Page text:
ATTO - Transfer Size vs Performance

I'm keeping our ATTO test around because it's a tool that can easily be run by anyone and it provides a quick look into performance scaling across multiple transfer sizes. I'm providing the results in a slightly different format because the line graphs didn't work well with multiple drives and creating the graphs was rather painful since the results had to be manually inserted cell be cell as ATTO doesn't provide a 'save as CSV' functionality.

Samsung SM951 512GB

The SM951 does much better at all IO sizes than the XP941 and especially read performance scales much better.

AS-SSD Incompressible Sequential Performance

I'm also keeping AS-SSD around as it's freeware like ATTO and can be used by our readers to confirm that their drives operate properly. AS-SSD uses incompressible data for all of its transfers, so it's also a valuable tool when testing SandForce based drives that perform worse with incompressible data.

Incompressible Sequential Read Performance

Our sequential Iometer tests already showed that the SM951 is fast and AS-SSD provides further proof that the drive can easily reach ~1500MB/s.

Incompressible Sequential Write Performance

Mixed Read/Write Performance Thermal Throttling & TRIM Validation
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  • blanarahul - Tuesday, February 24, 2015 - link

    Can't wait to see what Intel brings to the table considering the amount of focus they put on consistency. Reply
  • extide - Tuesday, February 24, 2015 - link

    I'm not sure that we will see anything too interesting client side from them. They seemed to have moved all their focus to the enterprise side, which is of course where the bulk of the money is.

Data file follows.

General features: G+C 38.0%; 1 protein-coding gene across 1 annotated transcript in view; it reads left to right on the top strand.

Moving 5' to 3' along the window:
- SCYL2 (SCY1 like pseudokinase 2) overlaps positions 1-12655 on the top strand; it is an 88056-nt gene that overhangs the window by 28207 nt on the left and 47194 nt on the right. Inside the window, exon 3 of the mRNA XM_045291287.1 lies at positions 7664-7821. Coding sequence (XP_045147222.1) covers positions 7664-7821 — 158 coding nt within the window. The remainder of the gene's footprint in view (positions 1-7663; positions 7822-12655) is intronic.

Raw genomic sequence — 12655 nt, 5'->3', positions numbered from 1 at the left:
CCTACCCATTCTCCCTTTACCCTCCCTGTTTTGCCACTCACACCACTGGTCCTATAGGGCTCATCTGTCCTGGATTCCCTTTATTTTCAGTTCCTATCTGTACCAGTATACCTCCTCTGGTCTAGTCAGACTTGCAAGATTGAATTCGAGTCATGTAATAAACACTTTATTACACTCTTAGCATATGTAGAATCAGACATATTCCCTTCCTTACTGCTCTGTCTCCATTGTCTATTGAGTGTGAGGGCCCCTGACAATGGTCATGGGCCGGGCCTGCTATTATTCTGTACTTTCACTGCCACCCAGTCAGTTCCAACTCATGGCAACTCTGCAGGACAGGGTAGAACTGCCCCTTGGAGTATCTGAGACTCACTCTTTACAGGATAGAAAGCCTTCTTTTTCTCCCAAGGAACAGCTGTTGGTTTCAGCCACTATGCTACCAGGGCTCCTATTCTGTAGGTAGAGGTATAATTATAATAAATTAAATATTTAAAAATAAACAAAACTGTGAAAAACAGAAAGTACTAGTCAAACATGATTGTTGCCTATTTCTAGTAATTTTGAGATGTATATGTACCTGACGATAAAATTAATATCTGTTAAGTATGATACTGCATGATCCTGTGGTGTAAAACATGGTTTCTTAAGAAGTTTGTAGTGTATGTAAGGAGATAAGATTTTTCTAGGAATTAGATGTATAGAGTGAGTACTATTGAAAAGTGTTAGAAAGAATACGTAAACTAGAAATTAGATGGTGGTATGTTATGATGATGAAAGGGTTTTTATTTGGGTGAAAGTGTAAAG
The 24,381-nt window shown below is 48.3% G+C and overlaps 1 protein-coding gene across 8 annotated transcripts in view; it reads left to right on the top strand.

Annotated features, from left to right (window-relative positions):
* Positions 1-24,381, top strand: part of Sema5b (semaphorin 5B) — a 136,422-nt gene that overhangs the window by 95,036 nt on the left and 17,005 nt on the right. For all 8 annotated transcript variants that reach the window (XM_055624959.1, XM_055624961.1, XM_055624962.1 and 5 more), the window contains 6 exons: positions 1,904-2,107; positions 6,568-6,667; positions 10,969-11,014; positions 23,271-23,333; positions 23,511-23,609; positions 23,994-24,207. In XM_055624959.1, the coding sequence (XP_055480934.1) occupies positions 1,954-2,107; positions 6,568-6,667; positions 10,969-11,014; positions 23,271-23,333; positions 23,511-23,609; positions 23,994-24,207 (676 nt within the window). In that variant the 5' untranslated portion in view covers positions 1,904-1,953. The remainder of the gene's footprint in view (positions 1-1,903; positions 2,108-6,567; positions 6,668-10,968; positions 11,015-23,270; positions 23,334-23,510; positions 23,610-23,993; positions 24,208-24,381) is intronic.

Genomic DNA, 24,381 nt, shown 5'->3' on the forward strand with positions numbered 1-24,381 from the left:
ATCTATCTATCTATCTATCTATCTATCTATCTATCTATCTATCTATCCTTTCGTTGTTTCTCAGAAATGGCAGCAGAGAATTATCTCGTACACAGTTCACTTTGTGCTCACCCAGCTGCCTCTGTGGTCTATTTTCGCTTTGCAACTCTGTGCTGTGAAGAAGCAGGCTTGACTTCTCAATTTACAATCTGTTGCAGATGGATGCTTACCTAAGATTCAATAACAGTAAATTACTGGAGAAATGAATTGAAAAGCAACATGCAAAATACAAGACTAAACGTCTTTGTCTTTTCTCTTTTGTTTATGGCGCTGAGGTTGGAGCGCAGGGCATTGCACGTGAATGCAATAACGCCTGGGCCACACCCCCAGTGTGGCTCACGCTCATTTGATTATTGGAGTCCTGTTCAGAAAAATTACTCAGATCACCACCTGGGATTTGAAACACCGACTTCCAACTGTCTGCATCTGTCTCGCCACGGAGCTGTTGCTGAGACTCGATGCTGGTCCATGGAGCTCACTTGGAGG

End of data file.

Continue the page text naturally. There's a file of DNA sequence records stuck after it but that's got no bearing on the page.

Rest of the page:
FWIW, Intel already has a PCIe SSD that is arguably faster -- the Intel SSD DC P3700
    Reply
  • dylan522p - Tuesday, February 24, 2015 - link

    Is, not arguably Reply
  • Stuka87 - Wednesday, February 25, 2015 - link

    It is faster, and certainly more reliable. Intel has the best enterprise SSDs on the market. Reply
  • FunBunny2 - Wednesday, February 25, 2015 - link

    -- Intel has the best enterprise SSDs on the market.

    Among consumer facing companies, perhaps. The real enterprise SSD/flash players are largely unknown to AnandTech and its readers.
    Reply
  • monsted - Wednesday, February 25, 2015 - link

    I'd love to see the results of a HDS FMD compared to the usual suspects. Reply
  • Kristian Vättö - Wednesday, February 25, 2015 - link

    We've had this conversation before and I'll tell you this again: the majority of flash array vendors are using SSDs from Intel, SanDisk, Samsung and others. There are some that design and build their own drives/blades (e.g. Violin and Skyera), but the vast majority is using third party drives as the heart of their flash arrays. Reply
  • GTVic - Wednesday, February 25, 2015 - link

    All drives now should support eDrive. Reply
  • Railgun - Tuesday, February 24, 2015 - link

    At the rate I'm going, I'll end up with one of these before my XP941 ever gets powered up once, retail or otherwise. Reply
  • Laststop311 - Tuesday, February 24, 2015 - link

    Disappointed in lack of 1TB size/ no 3d vnand/ no nvme. I planned on using 1 of these in 1TB size for a boot drive for a skylake-e build. The good news is I have a couple years for samsung to fix those issues. Reply

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